Storm finish off dominant season in expected fashion
The Melbourne Storm lost just four games all year and only two of them occurred when the Storm fielded the Holy Trinity of Billy Slater, Cooper Cronk and Cameron Smith. Not even when the Storm had their salary cap dramas did they pull off such a dominant season.
They were the benchmark of the competition all season and midway through the year there were many calls from experts that it was a race to see who would finish runner-up.
That prediction coming true did make for a somewhat uneventful grand final. As remarkable as the Cowboys’ run to the grand final was, they were never expected to pose much of a threat to a Storm side looking to send Cronk out on a high.
The hype of previous years for maiden premierships and long droughts broken wasn’t present in 2017 and things pretty much turned out as expected. That doesn’t take anything away from the Storm’s incredible season and they will be looked back on in history as one of the most dominant clubs ever.
Cowboys up against it from the opening minutes
The Cowboys had a monumentally tough task ahead of them to try and take down the Storm, but it was just about game over after three minutes when Shaun Fensom went down with an injury that halted play for nearly 10 minutes. He fell awkwardly in a tackle and his leg collapsed under it in what was a gruesome sight.
Not only did it leave the Cowboys a man down for 77 minutes but Fensom’s defence and ability to soak up all the early pressure was lacking. The Cowboys tried their best but they just couldn’t trouble a Storm side that had an answer for nearly everything that was thrown at them.
Morgan’s kicking game – which had been brilliant in recent weeks – was completely neutralised by Slater’s work at the back while Taumalolo was restricted to just 124 running metres, one of his lowest tallies all season. While being there in the first place was a massive accomplishment, sentiments echoed by Morgan in post-match comments was that it was all for nothing in the end and a wasted season.
Attitudes may change with time but it was a disappointing result.
Slater caps off remarkable comeback
You could see what it meant to Billy Slater to be where he was after what he had to fight through to resurrect his career. There were tears in his eyes as he recalled the times he questioned whether he would ever play rugby league again after that troublesome shoulder injury kept him out of the game for close to two years.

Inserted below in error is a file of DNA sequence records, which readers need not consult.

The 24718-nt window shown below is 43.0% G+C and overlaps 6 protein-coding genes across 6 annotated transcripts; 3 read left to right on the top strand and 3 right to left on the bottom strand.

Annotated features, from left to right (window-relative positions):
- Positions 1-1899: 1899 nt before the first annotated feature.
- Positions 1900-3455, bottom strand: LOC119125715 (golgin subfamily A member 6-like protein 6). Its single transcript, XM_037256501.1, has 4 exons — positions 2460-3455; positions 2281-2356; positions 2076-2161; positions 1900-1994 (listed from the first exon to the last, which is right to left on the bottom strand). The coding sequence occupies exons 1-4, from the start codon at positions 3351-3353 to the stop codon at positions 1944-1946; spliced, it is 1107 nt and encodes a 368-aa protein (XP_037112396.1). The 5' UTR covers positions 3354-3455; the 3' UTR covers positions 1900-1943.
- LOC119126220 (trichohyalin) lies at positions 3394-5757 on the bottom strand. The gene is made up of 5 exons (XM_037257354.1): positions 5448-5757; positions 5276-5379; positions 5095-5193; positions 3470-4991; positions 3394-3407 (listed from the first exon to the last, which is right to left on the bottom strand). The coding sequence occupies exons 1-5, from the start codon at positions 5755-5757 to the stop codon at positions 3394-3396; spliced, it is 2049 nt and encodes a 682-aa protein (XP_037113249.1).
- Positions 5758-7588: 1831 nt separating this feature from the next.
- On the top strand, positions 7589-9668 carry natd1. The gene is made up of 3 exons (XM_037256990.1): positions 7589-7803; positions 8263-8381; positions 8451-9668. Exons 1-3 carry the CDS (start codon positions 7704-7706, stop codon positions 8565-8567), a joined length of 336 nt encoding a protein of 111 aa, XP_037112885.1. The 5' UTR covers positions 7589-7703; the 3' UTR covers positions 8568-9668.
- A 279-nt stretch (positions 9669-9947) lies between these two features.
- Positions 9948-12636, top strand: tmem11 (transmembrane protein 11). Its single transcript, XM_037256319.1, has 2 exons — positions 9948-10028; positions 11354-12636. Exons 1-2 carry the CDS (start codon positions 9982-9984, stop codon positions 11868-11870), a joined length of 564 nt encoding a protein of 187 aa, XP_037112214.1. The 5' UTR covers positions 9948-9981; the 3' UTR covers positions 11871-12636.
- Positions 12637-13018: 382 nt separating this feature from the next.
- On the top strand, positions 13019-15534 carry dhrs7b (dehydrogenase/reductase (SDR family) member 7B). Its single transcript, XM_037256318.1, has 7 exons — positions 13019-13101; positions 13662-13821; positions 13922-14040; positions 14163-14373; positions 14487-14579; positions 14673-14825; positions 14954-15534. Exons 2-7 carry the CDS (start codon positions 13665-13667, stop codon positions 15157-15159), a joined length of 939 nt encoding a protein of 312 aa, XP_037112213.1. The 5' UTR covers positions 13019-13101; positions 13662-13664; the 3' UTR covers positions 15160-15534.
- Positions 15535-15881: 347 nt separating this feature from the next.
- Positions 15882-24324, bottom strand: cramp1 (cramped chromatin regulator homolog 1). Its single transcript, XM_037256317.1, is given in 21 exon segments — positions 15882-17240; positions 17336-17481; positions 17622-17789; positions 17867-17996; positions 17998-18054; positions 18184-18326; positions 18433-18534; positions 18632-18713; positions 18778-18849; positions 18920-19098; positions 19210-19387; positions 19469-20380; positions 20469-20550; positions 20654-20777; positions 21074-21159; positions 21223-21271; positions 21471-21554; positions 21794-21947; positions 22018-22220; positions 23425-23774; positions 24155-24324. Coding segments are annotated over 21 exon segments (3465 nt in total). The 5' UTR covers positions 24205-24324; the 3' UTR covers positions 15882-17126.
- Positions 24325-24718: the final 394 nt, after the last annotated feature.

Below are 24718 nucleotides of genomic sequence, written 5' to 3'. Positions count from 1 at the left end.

He walked away from the grand final as a two-time Clive Churchill Medallist. His performance was amazing as he scored a try, set up one for Felise Kaufusi and was flawless at the back as he defused kick after kick.
Lots of talk is doing the rounds of whether he’ll play on for another season or not. As he sits at 299 games with a seemingly plenty left in the tank, it’s hard not to imagine Slater playing on for one more season.
End of an era
There’s not much more that that hasn’t already been repeated a thousand times about rugby league’s divine trio of Slater, Cronk and Smith. To have three players come up through the lower grades together and end up playing for the same team was a sign from the footy gods that some things are just meant to be.
2017’s grand final was the last time the trio will ever play together at club level, with a potential swansong from Cronk in the World Cup to come. It’s hard to imagine that it has all come to an end now. History will look back on them as some of the greatest rugby league players to ever exist and NSW fans will tell nightmarish tales in their old age of the decade of dominance they created for Queensland.
With Cooper Cronk playing coy and yet to officially declare what his future holds, the story of the Big Three may not close one chapter after all. Regardless of what happens, to all who have witnessed Slater, Cronk and Smith play together, we have been privileged to do so.
In The Sheds
Shaun Fensom will spend six months in the recovery ward after he has surgery on a broken leg suffered in the third minute of play.